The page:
Tanzania Cuts 2009 economic growth forecast to 7.3%
Tanzania cut its economic growth forecast for this year to 7.3 percent and postponed plans to sell its first sovereign bond as the global financial crisis curbs demand for its exports and pushes up borrowing costs.
The 2009 growth estimate was lowered from 8 percent, President Jakaya Kikwete said in an end-of-year speech to the nation, a copy of which was e-mailed today. The economy probably grew 7.7 percent in 2008, down from a previous forecast of 7.8 percent, he added.
Tanzania is Africa’s third-largest gold producer, after South Africa and Ghana. About 42 percent of the east African nation’s exports are comprised of minerals, mainly gold, diamonds and tanzanite, a rare gemstone only found over a five- kilometer (3.1 mile) strip near the foot of Mount Kilimanjaro.
“Because of the global financial crisis, some of our economic growth targets have been affected,” Kikwete said. “Overall, the economy of our country in 2008 grew at an impressive rate. But it would have grown more if the global economy had not experienced problems.”
Tanzania’s economy has benefited from increased foreign investment after the International Monetary Fund and other creditors canceled most of the nation’s debt in 2006. The IMF forecasts the country’s economy will expand 8 percent this year, compared with an estimated 7.5 percent in 2008.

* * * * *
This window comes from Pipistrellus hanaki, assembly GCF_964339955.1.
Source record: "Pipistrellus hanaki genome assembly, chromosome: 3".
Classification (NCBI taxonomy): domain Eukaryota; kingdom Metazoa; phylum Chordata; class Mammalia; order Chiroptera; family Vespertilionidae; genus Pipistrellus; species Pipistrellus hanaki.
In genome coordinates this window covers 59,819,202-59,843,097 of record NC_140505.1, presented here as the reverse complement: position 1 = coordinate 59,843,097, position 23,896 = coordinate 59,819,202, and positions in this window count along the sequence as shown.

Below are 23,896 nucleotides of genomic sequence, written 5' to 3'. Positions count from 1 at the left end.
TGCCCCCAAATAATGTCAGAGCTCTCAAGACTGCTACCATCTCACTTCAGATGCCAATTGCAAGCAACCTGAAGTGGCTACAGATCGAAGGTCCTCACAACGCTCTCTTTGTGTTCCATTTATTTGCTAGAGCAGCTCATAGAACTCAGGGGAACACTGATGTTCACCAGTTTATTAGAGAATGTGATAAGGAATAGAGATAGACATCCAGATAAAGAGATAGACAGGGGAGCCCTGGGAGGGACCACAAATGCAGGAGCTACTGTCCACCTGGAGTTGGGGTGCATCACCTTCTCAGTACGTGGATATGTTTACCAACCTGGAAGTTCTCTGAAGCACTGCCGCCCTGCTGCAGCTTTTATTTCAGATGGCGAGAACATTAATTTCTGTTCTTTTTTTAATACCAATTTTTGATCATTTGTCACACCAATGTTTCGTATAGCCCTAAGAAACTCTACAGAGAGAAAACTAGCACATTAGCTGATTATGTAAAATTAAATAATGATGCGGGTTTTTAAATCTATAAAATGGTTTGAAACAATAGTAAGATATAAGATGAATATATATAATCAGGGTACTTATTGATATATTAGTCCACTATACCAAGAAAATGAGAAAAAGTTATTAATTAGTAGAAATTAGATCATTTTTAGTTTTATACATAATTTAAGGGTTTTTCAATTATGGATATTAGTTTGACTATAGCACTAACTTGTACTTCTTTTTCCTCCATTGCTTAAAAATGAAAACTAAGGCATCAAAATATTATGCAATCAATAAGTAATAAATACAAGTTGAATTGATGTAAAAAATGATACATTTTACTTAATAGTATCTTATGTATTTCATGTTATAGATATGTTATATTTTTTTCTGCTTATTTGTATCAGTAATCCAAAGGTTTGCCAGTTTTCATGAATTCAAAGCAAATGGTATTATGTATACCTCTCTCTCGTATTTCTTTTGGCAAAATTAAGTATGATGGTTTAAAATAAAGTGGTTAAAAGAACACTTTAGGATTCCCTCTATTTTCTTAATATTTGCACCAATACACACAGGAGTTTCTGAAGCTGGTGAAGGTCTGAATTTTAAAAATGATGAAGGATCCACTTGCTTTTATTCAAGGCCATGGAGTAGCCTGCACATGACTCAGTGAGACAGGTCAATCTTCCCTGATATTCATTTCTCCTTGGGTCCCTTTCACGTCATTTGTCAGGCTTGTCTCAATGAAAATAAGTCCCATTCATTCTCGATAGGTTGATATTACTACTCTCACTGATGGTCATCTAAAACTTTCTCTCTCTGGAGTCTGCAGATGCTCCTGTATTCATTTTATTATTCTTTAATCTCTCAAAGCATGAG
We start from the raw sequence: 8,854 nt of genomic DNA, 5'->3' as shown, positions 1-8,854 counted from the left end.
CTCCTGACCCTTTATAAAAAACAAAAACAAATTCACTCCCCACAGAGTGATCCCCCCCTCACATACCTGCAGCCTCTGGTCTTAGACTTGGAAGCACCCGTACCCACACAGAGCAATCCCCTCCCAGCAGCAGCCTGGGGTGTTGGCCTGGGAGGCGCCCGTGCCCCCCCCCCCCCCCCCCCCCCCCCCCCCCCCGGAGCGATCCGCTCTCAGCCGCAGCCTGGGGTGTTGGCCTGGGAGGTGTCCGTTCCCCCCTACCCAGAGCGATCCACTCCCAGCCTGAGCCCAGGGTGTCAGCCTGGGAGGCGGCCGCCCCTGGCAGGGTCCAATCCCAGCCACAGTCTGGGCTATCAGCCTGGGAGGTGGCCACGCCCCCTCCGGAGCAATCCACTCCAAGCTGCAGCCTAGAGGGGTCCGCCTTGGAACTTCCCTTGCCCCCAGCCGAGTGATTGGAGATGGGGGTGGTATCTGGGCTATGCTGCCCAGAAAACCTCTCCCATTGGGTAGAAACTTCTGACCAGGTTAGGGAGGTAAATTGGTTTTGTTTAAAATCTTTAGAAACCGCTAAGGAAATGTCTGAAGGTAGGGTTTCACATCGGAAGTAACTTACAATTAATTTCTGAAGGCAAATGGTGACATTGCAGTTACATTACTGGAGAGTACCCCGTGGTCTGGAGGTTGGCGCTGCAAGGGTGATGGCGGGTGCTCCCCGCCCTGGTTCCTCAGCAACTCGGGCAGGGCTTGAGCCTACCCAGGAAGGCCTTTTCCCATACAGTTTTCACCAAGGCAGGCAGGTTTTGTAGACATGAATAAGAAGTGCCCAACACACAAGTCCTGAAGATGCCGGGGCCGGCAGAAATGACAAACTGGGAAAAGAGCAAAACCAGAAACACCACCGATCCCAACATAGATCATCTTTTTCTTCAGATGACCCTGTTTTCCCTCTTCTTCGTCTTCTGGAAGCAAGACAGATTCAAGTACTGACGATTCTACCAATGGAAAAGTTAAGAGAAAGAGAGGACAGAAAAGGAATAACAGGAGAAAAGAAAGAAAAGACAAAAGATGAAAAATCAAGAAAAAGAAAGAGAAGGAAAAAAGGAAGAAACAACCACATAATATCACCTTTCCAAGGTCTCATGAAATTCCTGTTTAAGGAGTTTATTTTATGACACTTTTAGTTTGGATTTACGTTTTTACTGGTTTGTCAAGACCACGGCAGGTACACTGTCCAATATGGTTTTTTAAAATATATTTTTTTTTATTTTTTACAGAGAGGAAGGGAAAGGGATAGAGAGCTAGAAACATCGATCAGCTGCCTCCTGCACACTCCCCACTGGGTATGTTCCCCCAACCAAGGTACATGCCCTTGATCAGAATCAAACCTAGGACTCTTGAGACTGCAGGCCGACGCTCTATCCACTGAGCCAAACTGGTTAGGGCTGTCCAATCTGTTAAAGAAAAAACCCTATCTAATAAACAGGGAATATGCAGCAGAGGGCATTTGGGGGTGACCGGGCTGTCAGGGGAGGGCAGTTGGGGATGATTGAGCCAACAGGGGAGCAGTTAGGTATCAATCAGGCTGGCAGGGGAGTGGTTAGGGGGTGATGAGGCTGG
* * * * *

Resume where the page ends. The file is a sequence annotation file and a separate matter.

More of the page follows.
Kikwete said the government will delay plans to sell its first sovereign bond as the global credit crunch pushed up borrowing costs.
Postponed Bond Issue
The east African nation had planned to issue a Eurobond worth at least $500 million by the end of the year to help improve the country’s transport infrastructure, Mugisha Kamugisha, commissioner for policy analysis in the finance ministry, said in November.
“The international financial turmoil has forced us to postpone our plans to raise funds using sovereign bonds to build our major roads,” Kikwete said. “It is my hope that when conditions improve, we will examine this plan afresh.”
This year, the government will focus on improving the supply of food and other basic goods, and boosting tourism, he said.
The number of tourists to Tanzania probably declined 18 percent last year, and the government plans to develop new markets in the Middle East and Asia, he added.
Investment in agriculture will help to improve self- sufficiency in food supply while boosting foreign currency earnings from exports, Kikwete said.